Kyle Idleman: Persevering in Seasons of Struggle

Kyle Idleman is teaching pastor at Southeast Christian Church in Louisville, Kentucky. He is a bestselling author of six books. Parts of the following article are adapted from his book, Don’t Give Up: Faith That Gives You the Confidence to Keep Believing and the Courage to Keep Going (Baker), in which he encourages readers to cast their concerns on God.

As a pastor, I’ve had so many conversations with people who were struggling. Across the board, what they seemed to need to hear was “Don’t give up.” A lot of people are encouraged not to give up by family and friends, but it’s often said to comfort the person. There’s nothing wrong with that, but what people often need, myself included, is some courage—more of a “get back in the game” message.

There was a time around 2008 when I was feeling burned-out. I went with my family to Haiti for eight weeks of mission work. Really, I wanted to have some time outside of the normal pastoral demands. While in Haiti, I connected with a Haitian pastor who has become a good friend. He almost immediately began to challenge the fact that I was feeling sorry for myself in ways that were not healthy. I started to realize the challenges he has to deal with and the joyful spirit he has in spite of them. I thought I wanted somebody to put their arm around me, but what I really needed was to spend time with someone who was going to be a little bit humbling and give me the perspective I was lacking.

I think the most normal human instinct when we’re afraid or have a problem is probably to run from it. But eventually, we run out of places to go. We have to embrace the fight, and the fastest way toward light is to run through the darkness, not away from it. The shift from flight to fight is a shift from fear to faith. Part of faith is putting your dependence on God and asking him, and the people he’s put in your life, for help. That requires vulnerability, which can be tough.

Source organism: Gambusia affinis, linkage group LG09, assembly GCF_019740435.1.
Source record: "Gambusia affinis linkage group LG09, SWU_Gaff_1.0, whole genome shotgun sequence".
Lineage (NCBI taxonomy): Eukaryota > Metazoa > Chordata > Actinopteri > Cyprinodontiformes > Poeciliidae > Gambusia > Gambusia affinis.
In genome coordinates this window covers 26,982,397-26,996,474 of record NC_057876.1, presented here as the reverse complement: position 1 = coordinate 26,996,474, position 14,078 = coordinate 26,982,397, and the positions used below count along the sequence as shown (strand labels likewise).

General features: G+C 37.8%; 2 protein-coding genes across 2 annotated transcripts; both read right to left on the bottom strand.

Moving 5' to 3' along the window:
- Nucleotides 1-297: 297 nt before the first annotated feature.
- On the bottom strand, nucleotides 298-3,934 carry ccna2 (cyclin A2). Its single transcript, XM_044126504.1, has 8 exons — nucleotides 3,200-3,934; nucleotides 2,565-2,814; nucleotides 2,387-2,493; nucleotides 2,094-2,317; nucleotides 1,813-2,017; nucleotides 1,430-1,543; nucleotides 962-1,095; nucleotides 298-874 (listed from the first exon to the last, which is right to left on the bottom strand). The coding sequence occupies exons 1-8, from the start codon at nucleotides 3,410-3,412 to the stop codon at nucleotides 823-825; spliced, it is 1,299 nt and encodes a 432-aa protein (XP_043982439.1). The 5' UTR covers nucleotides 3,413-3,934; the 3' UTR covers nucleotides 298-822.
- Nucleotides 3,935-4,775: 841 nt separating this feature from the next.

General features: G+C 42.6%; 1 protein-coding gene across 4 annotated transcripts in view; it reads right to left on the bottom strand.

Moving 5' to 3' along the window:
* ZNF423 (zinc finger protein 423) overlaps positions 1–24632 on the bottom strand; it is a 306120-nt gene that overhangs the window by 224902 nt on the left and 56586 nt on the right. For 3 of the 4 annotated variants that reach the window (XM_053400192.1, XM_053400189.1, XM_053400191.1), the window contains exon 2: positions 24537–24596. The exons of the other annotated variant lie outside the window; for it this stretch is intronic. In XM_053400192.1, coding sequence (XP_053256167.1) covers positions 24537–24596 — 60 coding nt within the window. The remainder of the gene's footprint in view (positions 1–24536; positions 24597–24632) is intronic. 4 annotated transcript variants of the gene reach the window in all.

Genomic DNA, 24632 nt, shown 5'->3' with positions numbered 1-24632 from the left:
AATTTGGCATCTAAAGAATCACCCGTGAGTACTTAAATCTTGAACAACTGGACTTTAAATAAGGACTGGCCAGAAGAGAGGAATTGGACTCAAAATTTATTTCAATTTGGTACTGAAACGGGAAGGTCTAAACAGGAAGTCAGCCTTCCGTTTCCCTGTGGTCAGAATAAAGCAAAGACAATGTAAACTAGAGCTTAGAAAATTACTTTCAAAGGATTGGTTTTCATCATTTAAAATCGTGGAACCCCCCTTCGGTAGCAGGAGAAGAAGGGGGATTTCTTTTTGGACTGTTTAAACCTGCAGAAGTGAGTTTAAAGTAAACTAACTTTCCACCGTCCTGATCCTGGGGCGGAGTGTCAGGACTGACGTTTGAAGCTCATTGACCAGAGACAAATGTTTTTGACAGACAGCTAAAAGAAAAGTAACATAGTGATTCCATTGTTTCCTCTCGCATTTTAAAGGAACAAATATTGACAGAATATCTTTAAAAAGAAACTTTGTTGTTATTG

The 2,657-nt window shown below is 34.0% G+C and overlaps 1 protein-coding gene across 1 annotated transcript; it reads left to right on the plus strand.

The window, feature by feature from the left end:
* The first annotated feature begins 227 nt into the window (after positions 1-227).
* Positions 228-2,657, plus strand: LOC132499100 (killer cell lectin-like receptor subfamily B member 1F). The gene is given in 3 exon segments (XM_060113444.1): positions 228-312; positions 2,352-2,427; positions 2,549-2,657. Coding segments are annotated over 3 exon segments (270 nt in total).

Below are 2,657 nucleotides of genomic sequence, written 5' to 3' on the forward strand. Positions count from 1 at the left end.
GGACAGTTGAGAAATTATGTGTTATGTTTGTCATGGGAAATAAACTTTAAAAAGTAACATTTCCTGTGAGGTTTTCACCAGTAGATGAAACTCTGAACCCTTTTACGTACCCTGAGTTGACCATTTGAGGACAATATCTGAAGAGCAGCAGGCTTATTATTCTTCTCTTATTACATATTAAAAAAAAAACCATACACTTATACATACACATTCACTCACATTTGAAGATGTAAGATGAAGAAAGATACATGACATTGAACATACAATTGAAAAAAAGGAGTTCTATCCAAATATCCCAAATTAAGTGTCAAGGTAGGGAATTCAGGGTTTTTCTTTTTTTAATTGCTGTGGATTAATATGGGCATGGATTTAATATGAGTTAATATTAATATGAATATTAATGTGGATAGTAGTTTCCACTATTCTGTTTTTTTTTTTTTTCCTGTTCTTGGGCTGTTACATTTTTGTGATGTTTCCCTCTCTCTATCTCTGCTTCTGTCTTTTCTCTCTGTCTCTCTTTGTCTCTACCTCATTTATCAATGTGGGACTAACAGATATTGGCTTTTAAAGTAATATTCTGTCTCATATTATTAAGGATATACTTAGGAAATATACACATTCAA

People who feel like their struggle has never been harder have actually never been closer to having some kind of breakthrough. Instead, they quit because that’s when it’s the hardest. If they can stick with it, they’ll gain momentum. The frustration for me as a pastor is that I can see they’ve never been closer to seeing victory. The challenge is to understand that and fight through it, because they’re almost there.

Embracing a season of desperation by being vulnerable and dependent was a huge piece of this I didn’t understand for a long time. My approach toward any kind of struggle, which is true for most, was that I just didn’t want to do it. We want to be done with it and for God to get us out of it. But we need to do what Charles Spurgeon calls learning to kiss the wave that casts us upon the rock of ages. If we will learn to do that, we have the opportunity—when we most feel like giving up—to discover God’s power and presence in our lives in a way we never have before. Now when I talk to someone who is really discouraged, my heart breaks for them. But I also know they are in a position to experience God in a way they never have before.

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